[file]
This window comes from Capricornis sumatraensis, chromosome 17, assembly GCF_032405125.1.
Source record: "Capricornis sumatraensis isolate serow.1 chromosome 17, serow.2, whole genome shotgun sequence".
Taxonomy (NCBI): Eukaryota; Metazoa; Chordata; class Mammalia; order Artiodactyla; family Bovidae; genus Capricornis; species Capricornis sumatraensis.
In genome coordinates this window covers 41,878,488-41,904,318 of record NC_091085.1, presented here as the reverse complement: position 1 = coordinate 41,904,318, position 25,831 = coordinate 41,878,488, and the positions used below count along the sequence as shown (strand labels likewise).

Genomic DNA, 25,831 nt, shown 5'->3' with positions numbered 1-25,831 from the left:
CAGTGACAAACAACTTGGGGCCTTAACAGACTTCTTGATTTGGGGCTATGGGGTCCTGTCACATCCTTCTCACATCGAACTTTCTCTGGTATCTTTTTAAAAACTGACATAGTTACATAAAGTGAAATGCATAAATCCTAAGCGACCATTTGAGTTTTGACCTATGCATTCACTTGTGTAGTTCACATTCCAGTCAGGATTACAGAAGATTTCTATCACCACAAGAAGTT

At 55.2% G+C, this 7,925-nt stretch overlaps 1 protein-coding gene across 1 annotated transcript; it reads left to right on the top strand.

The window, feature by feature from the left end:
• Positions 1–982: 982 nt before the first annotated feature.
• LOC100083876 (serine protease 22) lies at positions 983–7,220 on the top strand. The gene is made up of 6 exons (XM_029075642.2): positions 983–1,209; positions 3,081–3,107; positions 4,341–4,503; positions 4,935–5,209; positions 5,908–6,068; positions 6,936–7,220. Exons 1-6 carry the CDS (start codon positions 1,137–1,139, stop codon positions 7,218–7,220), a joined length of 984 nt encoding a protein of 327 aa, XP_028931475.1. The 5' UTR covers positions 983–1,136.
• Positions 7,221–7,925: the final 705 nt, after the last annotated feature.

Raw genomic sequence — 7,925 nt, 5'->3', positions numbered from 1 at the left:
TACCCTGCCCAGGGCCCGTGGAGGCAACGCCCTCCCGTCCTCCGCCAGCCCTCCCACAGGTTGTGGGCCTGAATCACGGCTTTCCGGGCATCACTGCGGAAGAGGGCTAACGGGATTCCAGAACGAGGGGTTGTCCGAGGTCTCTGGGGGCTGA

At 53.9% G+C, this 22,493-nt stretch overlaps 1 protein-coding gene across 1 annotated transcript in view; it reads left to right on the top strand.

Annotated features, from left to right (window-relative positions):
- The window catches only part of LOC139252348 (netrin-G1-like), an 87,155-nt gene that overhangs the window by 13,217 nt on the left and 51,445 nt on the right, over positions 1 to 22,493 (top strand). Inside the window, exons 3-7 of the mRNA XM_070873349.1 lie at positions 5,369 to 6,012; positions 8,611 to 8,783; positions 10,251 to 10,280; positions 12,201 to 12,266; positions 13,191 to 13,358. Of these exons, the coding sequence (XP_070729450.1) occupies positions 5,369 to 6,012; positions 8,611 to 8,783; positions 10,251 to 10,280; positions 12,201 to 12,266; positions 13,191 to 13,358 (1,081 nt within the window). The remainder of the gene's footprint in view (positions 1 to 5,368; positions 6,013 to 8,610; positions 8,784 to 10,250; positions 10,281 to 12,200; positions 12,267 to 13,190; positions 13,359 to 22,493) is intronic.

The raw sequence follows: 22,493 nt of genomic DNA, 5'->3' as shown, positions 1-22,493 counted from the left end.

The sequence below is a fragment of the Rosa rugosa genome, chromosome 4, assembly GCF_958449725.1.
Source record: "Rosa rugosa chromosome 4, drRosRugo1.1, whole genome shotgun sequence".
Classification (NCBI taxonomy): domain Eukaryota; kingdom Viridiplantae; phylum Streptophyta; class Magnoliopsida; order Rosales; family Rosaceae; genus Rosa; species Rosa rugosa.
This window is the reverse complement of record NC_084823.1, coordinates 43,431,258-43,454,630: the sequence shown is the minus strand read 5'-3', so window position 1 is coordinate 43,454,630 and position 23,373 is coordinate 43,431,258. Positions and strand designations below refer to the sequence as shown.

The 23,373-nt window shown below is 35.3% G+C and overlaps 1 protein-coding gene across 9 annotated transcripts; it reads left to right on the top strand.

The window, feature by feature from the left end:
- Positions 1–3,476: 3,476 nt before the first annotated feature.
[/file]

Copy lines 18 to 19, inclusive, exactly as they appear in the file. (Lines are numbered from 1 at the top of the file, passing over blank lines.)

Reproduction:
The sequence below is a fragment of the Rosa rugosa genome, chromosome 4, assembly GCF_958449725.1.
Source record: "Rosa rugosa chromosome 4, drRosRugo1.1, whole genome shotgun sequence".